Feds silent about decision not to charge Trump in hush money case
NEW YORK — When special counsel Robert Mueller closed the books on the Russia investigation, he produced a report of more than 400 pages, and Attorney General William Barr held a news conference outlining the reasons the Justice Department didn’t charge President Trump.
But in stark contrast to the Mueller inquiry, federal prosecutors in Manhattan have remained tight-lipped about their rationale for charging only Michael Cohen, Trump’s former attorney and fixer, in a hush money scandal in which they publicly implicated the president and investigated others in his orbit.
There was no news conference or press release announcing the end of the investigation this week. The US attorney for the Southern District of New York, Geoffrey Berman, has stayed silent on the matter. His office declined to answer questions.
The closure of the case became public only because news organizations petitioned a judge to release search warrants related to the FBI raid of Cohen’s office and hotel room last year.
It was amid that litigation — and at the behest of a federal judge — that prosecutors revealed in a court filing this week that they had closed their investigation into the campaign finance violations Cohen committed when he arranged payments to silence two women who claimed they had extramarital affairs with Trump.
That probe, begun in 2017, turned up evidence that Trump himself was aware of the payments, despite his initial public claims to know nothing about them.
Prosecutors went as far as saying in court filings that Trump directed Cohen to make the payments, though they referred to him in court filings as ‘‘Individual 1,’’ not by name.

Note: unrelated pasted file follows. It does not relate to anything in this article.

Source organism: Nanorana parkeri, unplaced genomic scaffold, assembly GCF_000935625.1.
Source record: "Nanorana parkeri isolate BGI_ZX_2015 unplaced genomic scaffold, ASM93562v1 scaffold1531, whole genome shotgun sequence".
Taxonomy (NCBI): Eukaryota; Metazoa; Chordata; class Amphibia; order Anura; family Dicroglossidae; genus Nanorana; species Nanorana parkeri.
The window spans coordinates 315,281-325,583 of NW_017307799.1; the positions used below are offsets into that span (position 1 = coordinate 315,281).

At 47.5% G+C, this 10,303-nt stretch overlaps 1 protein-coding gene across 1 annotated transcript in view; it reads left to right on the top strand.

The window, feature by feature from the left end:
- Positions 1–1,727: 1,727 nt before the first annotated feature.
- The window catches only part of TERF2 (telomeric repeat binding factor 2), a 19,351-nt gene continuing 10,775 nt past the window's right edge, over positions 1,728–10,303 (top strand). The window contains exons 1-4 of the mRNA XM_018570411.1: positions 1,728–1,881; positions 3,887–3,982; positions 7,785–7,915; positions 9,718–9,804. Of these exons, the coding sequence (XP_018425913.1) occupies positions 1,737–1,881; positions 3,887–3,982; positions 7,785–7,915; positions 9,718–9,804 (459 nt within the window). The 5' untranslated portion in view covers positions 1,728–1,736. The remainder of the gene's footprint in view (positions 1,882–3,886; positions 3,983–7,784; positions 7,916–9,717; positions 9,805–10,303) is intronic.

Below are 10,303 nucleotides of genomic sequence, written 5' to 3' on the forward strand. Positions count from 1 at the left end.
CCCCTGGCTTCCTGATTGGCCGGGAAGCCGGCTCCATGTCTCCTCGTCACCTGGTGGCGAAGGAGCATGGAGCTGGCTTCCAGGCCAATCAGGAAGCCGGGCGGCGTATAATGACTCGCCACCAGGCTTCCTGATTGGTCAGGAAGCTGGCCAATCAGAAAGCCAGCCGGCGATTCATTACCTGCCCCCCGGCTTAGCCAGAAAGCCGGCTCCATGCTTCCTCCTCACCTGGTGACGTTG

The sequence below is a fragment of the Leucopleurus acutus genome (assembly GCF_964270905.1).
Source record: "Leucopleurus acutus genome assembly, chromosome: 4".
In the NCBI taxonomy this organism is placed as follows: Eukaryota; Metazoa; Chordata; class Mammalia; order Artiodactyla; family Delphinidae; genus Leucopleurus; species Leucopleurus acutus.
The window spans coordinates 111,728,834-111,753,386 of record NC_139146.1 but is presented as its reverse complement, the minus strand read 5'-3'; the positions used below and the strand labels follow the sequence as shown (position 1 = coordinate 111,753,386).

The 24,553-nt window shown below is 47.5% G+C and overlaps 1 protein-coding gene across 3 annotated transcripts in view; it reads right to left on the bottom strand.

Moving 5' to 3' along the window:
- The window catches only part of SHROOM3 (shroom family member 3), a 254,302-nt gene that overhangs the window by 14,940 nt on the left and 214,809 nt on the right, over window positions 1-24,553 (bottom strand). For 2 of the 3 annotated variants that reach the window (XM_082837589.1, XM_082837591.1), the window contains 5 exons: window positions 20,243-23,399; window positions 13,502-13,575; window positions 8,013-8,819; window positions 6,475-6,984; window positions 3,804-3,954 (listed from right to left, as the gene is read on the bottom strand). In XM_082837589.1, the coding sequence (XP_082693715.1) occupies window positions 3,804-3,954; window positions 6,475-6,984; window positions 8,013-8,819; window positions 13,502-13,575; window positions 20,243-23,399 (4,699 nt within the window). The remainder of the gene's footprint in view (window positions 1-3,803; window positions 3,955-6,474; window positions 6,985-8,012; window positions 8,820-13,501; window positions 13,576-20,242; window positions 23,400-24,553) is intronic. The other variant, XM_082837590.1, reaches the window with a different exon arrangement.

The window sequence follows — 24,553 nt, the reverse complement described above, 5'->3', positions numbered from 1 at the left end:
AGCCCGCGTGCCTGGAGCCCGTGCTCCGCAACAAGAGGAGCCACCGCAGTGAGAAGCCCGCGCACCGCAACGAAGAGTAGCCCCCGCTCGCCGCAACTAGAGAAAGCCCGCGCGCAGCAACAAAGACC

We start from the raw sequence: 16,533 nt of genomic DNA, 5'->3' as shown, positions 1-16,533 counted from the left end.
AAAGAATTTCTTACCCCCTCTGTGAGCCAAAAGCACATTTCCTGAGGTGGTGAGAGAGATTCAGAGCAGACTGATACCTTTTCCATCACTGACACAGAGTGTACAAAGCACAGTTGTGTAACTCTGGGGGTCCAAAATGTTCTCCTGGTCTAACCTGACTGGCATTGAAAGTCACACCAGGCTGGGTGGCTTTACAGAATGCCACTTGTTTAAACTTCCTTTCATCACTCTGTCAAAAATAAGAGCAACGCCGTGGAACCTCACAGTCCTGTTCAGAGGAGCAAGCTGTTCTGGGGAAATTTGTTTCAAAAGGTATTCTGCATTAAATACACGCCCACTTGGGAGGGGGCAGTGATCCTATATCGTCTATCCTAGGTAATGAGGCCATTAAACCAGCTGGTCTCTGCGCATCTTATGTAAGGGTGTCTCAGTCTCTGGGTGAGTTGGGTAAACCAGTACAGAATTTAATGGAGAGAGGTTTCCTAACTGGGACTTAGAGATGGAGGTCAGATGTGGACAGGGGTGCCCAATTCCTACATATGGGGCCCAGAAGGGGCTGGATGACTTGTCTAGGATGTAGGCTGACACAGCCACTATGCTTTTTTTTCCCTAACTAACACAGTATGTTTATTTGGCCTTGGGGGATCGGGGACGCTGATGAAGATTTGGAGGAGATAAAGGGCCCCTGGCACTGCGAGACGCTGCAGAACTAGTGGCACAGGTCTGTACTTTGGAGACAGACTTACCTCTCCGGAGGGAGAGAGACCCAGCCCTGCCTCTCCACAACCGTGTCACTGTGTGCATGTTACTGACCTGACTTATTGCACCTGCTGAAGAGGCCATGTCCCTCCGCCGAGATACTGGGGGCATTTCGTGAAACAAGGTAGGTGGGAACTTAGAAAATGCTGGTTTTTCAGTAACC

The US House Oversight Committee on Friday asked prosecutors to produce documents and evidence in the case, saying they wanted to get to the bottom of the decision to charge Cohen but no one else.
‘‘The committee is seeking to determine whether the internal Department of Justice policy against indicting a sitting president — the same policy that prevented Special Counsel Robert Mueller from bringing an indictment against President Trump for obstruction of justice in the Russian election interference investigation — played any role in your office’s decision not to indict President Trump for these hush money crimes,’’ the committee’s chairman, Maryland Democrat US Representative Elijah Cummings, wrote in the letter.
‘‘The office of the president should not be used as a shield for criminal conduct,’’ Cummings added.
They asked that the records be produced by Aug. 2.
The US attorney’s office declined to comment.
Federal prosecutors generally don’t offer public explanations for investigations that fail to lead to criminal charges, but they sometimes make exceptions in cases of public importance.
Former FBI director James Comey made detailed public statements after deciding not to recommend charges in an investigation of Hillary Clinton’s use of a private e-mail server during her time as secretary of state. Comey told reporters he believed the ‘‘American people deserve those details in a case of intense public interest.’’
‘‘I find it odd they haven’t made clear what happened here,’’ Matthew Miller, a former Justice Department spokesman during the Obama administration, said of the Justice Department’s decision not to say anything publicly about the end of the Cohen investigation.
‘‘They’ve set up this system in which the president is treated differently than anyone else in the country,’’ Miller said. ‘‘Given that they publicly named the president as having directed a crime, it makes no sense for them to end this investigation without at least telling Congress what they found.’’
Trump has said the payments to McDougal and another woman, the porn actress Stormy Daniels, were a private matter and didn’t violate campaign finance rules. While castigating Cohen as a liar, Trump has also said he doesn’t believe his former lawyer should have pleaded guilty to the charges.
Federal prosecutors revealed in a court filing this week that they also had investigated whether anyone had given false statements during the inquiry or otherwise obstructed justice, but didn’t reveal who those people were.